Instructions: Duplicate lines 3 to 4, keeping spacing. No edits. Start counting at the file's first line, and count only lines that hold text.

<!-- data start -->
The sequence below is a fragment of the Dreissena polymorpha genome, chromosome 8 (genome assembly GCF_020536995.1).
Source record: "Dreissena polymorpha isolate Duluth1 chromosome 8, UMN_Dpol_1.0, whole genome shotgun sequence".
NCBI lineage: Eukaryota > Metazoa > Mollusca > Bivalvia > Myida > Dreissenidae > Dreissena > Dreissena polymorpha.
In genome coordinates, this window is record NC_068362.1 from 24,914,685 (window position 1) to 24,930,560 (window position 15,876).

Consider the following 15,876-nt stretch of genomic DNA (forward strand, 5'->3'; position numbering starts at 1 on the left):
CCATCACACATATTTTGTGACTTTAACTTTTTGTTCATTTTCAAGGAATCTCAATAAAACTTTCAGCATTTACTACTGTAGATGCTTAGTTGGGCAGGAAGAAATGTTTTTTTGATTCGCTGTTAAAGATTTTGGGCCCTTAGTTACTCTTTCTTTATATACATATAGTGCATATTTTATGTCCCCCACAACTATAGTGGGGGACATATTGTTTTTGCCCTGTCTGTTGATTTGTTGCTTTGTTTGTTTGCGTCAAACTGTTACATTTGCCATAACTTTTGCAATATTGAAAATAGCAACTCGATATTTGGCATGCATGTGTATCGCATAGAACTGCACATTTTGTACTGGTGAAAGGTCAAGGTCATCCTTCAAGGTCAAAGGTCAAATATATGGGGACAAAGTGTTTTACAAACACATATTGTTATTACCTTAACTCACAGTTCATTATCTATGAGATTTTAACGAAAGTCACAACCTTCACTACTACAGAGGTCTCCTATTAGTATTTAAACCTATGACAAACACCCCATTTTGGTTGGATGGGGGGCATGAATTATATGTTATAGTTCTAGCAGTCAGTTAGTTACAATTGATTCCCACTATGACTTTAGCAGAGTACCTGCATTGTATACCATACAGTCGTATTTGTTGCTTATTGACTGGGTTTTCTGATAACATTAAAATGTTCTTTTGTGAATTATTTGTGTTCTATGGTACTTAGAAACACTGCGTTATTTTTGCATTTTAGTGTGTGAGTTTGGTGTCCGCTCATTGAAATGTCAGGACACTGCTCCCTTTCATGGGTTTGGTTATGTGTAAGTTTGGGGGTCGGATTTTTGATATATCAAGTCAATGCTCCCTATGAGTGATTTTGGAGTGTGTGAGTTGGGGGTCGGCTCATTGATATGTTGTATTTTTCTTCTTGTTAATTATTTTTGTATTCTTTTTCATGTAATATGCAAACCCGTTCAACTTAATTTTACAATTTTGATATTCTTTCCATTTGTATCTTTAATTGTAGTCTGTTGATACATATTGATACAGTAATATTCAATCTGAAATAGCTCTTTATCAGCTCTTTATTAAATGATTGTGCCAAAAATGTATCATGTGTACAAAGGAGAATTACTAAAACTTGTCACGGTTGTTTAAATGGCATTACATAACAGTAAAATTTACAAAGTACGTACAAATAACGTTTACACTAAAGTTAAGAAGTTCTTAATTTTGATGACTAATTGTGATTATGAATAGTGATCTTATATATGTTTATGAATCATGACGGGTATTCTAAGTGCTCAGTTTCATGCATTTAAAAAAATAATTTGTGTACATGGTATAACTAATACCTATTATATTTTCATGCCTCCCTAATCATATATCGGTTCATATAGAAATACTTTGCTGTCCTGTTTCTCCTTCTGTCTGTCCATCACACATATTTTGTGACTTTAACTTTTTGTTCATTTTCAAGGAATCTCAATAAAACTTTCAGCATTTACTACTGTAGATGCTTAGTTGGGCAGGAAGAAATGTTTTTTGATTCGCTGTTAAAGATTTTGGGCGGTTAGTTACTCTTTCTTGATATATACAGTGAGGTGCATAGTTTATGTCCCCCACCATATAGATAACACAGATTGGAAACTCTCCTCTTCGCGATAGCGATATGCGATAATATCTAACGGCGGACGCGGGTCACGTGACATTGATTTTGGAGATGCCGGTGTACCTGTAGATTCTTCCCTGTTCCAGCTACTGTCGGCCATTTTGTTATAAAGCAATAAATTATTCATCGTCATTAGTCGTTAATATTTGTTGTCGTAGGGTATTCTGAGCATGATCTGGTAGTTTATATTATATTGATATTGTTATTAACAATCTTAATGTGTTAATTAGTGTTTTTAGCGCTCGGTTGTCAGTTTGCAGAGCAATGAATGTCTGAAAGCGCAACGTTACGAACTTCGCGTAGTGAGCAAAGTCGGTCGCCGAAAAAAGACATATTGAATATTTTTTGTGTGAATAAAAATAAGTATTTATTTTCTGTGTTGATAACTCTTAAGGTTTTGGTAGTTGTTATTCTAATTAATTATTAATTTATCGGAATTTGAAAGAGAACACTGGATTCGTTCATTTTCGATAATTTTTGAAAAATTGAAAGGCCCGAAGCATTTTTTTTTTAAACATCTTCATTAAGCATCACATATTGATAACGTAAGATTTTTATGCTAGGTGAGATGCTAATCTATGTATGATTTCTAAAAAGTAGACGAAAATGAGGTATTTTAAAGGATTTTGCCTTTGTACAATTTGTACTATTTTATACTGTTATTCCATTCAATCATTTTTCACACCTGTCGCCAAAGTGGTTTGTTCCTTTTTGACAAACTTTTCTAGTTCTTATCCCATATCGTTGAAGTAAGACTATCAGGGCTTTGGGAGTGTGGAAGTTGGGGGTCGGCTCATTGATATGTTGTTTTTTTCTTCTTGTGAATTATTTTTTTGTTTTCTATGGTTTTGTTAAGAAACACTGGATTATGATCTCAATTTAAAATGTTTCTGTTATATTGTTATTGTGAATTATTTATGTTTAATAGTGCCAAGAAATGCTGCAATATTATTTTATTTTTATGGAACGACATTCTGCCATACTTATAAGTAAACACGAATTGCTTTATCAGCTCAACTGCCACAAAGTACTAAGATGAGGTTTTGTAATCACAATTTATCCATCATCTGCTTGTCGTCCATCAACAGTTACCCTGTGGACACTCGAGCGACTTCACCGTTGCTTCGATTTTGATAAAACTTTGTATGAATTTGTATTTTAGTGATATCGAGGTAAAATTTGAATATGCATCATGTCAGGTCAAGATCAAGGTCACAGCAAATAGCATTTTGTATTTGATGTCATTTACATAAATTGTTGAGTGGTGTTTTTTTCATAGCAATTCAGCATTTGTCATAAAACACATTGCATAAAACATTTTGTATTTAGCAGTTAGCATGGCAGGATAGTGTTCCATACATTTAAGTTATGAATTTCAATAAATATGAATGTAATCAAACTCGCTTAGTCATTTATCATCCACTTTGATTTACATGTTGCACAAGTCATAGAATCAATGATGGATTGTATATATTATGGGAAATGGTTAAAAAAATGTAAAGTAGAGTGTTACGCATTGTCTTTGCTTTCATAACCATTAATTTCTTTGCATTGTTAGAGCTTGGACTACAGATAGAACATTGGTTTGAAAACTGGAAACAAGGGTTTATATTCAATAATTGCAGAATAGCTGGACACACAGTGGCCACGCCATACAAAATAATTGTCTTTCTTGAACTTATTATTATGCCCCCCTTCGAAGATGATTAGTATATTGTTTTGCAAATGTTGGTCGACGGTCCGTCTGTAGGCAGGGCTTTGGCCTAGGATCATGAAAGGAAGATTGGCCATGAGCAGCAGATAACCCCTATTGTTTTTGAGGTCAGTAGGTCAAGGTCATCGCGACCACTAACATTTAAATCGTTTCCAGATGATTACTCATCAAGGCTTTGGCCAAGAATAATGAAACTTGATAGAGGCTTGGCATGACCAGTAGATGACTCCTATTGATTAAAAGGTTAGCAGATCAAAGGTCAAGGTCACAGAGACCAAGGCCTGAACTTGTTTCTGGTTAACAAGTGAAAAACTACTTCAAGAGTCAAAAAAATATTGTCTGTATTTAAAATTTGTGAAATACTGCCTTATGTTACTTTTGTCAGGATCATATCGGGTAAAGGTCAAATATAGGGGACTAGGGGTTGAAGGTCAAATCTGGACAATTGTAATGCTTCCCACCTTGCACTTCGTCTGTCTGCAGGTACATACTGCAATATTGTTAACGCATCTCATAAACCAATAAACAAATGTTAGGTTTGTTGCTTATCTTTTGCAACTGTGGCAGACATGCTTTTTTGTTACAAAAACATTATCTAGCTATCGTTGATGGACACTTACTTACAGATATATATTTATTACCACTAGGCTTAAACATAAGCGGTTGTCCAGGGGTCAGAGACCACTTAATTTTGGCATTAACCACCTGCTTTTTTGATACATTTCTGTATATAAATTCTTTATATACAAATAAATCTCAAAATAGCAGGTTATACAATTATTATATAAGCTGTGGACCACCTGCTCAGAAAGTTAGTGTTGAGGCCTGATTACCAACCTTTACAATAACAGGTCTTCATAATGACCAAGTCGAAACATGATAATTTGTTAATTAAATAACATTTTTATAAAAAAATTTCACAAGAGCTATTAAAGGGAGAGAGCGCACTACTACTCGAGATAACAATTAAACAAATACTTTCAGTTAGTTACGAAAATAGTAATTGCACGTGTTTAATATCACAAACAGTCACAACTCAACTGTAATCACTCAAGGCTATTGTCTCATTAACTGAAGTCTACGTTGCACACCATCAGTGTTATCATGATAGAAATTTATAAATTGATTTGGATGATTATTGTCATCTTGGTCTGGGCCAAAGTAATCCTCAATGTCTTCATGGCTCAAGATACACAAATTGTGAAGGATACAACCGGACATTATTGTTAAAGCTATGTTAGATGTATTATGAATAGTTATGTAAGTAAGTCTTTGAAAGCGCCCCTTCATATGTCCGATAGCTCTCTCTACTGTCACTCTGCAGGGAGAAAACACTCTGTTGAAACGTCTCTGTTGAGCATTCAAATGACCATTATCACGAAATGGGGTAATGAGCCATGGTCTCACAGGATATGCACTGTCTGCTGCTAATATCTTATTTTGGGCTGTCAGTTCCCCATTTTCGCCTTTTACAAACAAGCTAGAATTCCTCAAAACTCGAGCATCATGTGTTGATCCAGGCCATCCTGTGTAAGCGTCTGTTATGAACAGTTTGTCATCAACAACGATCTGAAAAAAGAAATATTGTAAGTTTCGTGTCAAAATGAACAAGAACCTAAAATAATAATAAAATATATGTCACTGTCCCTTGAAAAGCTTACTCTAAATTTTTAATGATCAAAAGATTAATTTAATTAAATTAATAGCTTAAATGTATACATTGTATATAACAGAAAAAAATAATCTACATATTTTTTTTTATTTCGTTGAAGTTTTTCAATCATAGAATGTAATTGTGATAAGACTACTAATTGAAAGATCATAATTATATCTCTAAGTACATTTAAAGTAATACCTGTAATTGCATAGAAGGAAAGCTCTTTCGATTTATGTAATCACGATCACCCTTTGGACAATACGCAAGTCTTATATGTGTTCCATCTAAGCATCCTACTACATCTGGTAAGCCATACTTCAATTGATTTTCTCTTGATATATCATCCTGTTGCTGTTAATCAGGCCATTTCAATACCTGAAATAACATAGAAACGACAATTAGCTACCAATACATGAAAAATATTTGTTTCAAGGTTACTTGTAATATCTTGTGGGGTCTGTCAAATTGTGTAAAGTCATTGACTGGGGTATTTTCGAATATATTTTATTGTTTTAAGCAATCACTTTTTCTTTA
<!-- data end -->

NCBI lineage: Eukaryota > Metazoa > Mollusca > Bivalvia > Myida > Dreissenidae > Dreissena > Dreissena polymorpha.
In genome coordinates, this window is record NC_068362.1 from 24,914,685 (window position 1) to 24,930,560 (window position 15,876).